Collaborative Models Built on Partnership and Integration
The MMRF has forged a courageous and dynamic approach to the methodology of cancer research. By overcoming previous pitfalls that held the industry back, the MMRF has propelled the frontier of multiple myeloma research to a new level. Essential to this approach are 4 groundbreaking initiatives that have revolutionized the way research and drug development are conducted. With these models, the MMRF can dramatically accelerate the pace at which lifesaving and new life-altering drugs can be brought to patients.
Multiple Myeloma Research Consortium (MMRC)
Founded by Kathy Giusti in 2004, the MMRC was the first clinical network that brought together leading academic centers solely dedicated to Phase I and Phase II clinical trials. Today, the MMRC leads 16 entirely integrated member institutions propelled by highly defined metrics that mandate accountability and promote team-based science—a concept previously novel to the industry. The MMRC has campaigned more than 30 trials of today’s most auspicious compounds and combinations where over 1000 patients—many of whom had run out of options—received lifesaving treatment. Notably, the MMRC began trials 60% faster and enrolled patients 10% faster than the industry standard. MMRC clinical trials currently have eight drug studies entering the last steps before FDA approval.
MMRC Tissue Bank
Launched with the MMRC in 2004, this is the first and largest multicenter, GLP-quality biobank that integrates patient tissue samples with corresponding laboratory and clinical data. The tissue bank provides researchers with an unprecedented critical mass of more than 3500 bone marrow aspirates and matched peripheral blood samples. For the first time, this allows them to conduct cutting-edge genomics studies as well as correlative science studies associated with MMRC clinical trials.
Multiple Myeloma Genomics Initiative (MMGI)
With the MMRC Tissue Bank serving as a cornerstone, the MMRC aligned its strategy with the Broad Institute and TGen to launch MMGI in 2006. MMGI is the world’s leading comprehensive genome-mapping methodology of its kind. Its objective is to uncover the genes and molecular pathways involved in myeloma, and to identify new targetable, vulnerable, and druggable aspects of the disease. In 2009, the MMGI took another step forward with unparalleled advancement in myeloma genome mapping and has currently mapped the genomes of 100 patients and counting. All research is channeled into a public portal prior to publication. To date, over 900 researchers across the globe have accessed this intelligence.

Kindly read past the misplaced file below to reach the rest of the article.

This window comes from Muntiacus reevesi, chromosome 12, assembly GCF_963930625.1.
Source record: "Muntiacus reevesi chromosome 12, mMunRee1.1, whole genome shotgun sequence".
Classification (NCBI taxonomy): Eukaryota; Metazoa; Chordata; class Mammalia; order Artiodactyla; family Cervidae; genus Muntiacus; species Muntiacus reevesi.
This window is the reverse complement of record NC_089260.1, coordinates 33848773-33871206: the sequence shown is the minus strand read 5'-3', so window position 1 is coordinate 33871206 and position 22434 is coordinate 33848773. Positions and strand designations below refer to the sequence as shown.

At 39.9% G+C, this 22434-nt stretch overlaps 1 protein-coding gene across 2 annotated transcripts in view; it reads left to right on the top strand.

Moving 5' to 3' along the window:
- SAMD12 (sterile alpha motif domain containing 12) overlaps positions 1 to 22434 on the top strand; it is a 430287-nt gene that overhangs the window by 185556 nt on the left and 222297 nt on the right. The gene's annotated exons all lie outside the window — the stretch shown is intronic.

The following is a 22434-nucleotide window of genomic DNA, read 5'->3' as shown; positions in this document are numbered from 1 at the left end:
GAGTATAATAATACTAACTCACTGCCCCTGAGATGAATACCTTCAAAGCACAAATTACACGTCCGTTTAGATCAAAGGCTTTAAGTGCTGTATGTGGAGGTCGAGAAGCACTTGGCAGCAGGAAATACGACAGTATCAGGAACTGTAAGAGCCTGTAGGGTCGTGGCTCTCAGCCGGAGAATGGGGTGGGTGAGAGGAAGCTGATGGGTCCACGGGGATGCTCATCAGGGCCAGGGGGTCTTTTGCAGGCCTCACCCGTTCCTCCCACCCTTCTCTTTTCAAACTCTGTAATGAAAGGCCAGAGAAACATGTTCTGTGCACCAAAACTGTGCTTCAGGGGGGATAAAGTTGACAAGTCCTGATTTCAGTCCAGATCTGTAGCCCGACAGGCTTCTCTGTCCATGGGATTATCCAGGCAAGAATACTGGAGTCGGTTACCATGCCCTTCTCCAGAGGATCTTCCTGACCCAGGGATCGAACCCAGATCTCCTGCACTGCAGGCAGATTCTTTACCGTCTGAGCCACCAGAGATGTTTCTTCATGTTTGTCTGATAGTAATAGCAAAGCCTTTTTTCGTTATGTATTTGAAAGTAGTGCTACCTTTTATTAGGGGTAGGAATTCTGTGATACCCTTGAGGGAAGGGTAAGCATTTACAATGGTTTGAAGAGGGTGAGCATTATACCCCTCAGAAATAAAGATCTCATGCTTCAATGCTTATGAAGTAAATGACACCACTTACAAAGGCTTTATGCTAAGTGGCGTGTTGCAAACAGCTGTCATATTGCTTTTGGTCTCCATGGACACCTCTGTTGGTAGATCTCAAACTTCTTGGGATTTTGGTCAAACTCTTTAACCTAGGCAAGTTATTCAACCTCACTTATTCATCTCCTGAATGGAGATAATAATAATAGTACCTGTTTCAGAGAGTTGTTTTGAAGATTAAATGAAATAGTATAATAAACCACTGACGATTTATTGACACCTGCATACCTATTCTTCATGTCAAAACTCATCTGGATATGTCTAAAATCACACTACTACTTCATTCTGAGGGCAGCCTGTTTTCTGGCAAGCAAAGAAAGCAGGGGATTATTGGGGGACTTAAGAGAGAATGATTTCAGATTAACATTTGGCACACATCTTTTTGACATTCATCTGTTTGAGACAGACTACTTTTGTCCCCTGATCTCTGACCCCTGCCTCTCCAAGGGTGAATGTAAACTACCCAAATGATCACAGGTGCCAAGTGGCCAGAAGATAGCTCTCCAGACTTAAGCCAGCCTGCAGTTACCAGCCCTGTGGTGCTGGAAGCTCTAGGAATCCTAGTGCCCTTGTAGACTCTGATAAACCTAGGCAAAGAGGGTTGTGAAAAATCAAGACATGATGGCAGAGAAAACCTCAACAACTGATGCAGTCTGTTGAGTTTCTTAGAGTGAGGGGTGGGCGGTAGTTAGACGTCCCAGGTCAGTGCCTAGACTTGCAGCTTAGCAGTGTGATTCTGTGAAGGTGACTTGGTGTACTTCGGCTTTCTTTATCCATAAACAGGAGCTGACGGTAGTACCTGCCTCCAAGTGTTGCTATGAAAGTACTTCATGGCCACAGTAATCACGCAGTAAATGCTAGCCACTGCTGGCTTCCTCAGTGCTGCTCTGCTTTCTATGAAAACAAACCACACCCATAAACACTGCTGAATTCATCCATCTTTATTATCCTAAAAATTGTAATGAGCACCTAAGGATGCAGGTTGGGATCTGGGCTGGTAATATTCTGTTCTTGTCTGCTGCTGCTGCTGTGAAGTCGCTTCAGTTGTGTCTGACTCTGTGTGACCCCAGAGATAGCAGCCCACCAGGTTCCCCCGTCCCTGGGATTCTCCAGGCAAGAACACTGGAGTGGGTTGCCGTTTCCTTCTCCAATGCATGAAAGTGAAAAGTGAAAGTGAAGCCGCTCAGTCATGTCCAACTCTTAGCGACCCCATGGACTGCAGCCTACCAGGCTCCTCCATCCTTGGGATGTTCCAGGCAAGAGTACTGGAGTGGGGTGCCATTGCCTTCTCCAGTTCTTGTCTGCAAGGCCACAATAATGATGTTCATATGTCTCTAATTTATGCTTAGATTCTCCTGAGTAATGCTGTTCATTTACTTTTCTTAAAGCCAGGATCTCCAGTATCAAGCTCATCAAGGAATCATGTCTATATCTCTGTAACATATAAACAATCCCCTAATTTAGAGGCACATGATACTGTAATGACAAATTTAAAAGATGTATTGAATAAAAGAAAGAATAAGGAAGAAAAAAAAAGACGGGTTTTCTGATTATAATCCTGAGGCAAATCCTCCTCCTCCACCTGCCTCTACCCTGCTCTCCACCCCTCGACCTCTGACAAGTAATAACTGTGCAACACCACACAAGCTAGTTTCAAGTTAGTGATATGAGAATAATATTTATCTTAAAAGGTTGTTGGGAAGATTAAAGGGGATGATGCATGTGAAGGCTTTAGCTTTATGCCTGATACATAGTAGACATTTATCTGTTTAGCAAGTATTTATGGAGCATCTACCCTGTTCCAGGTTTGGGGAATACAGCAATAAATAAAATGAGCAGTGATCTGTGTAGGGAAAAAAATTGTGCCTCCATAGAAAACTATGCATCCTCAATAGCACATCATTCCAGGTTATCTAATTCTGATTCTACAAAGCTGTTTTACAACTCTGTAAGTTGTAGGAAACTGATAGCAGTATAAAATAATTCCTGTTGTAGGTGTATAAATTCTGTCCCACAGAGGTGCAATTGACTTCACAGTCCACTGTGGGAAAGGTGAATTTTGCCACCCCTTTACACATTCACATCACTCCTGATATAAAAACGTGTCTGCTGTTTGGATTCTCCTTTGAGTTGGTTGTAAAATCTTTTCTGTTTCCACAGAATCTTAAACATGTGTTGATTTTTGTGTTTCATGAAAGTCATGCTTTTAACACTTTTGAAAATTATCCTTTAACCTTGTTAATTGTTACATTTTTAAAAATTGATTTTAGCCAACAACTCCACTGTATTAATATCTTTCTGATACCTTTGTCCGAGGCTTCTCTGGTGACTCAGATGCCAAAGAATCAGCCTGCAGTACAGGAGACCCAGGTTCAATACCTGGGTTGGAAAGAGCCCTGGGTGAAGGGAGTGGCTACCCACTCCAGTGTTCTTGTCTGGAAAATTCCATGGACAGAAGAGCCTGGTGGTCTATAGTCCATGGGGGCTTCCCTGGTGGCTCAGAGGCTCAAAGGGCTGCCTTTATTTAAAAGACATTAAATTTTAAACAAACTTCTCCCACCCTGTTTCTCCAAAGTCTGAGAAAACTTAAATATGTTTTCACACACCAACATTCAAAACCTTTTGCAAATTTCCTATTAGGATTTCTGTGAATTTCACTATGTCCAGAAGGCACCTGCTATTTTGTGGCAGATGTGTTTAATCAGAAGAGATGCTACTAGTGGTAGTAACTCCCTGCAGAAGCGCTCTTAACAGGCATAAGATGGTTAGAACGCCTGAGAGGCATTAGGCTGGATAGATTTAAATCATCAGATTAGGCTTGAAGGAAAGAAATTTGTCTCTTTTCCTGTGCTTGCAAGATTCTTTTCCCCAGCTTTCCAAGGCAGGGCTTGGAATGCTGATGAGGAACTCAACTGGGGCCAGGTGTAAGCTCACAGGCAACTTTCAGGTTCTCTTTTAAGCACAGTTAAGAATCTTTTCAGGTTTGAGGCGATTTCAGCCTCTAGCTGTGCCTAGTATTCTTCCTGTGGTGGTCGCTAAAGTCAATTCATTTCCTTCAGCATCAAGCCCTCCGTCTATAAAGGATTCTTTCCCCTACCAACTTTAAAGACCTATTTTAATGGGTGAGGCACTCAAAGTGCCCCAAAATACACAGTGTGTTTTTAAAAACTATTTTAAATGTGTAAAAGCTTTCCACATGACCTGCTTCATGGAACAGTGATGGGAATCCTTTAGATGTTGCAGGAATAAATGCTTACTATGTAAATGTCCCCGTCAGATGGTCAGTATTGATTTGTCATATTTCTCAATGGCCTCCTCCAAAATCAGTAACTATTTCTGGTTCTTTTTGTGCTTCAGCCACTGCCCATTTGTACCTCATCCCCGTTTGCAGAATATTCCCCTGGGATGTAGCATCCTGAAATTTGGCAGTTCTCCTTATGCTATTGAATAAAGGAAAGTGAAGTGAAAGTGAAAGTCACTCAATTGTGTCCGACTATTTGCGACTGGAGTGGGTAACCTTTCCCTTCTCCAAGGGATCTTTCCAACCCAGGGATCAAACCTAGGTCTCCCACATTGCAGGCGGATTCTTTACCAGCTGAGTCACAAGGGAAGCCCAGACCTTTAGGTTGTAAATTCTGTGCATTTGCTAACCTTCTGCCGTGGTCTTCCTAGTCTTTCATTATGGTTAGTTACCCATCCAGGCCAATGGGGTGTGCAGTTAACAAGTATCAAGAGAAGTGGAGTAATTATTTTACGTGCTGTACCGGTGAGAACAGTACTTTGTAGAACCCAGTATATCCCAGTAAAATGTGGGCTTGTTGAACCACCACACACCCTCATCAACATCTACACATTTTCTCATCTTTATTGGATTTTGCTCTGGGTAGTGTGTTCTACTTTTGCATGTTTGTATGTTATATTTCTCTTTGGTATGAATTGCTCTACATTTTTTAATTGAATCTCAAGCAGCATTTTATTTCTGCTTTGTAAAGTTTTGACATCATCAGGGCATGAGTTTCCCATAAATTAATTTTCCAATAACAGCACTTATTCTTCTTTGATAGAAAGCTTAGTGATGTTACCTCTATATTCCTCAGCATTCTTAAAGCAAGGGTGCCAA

Multiple Myeloma Personalized Medicine Initiative
The MMRF has never stopped pursuing all outlets of innovation in racing towards the goal of eradicating multiple myeloma. One such endeavor is personalized medicine. Supported by the MMRF’s broad influence over clinical studies and the genomics industry, the Multiple Myeloma Personalized Medicine Initiative was founded in 2011. A cutting-edge program that aims to match patients with treatments customized to their individual molecular profile, the CoMMpassSM Study is an essential pillar of the Multiple Myeloma Personal Medicine Initiative. It is currently the first and largest study of its kind to focus on disease progression and response to treatment based on patients’ genomic or molecular profiles. Similar to the MMGI, data from CoMMpass will be placed prior to publication into a public portal. More importantly, academic and pharmaceutical industry partners in this initiative have given up rights to any inventions, which will undoubtedly speed the drug-discovery process. CoMMpass is now enrolling patients at community and academic centers nationwide.
Resolute in the mission to help as many patients as possible, the MMRF has shared these models with many research organizations, opening the door to great leaps in innovation to advance treatment for a multitude of cancers and other life-altering diseases.
The table below shows how our collaborative techniques have helped confront and solve specific challenges to yield significant results and new innovations in patient care.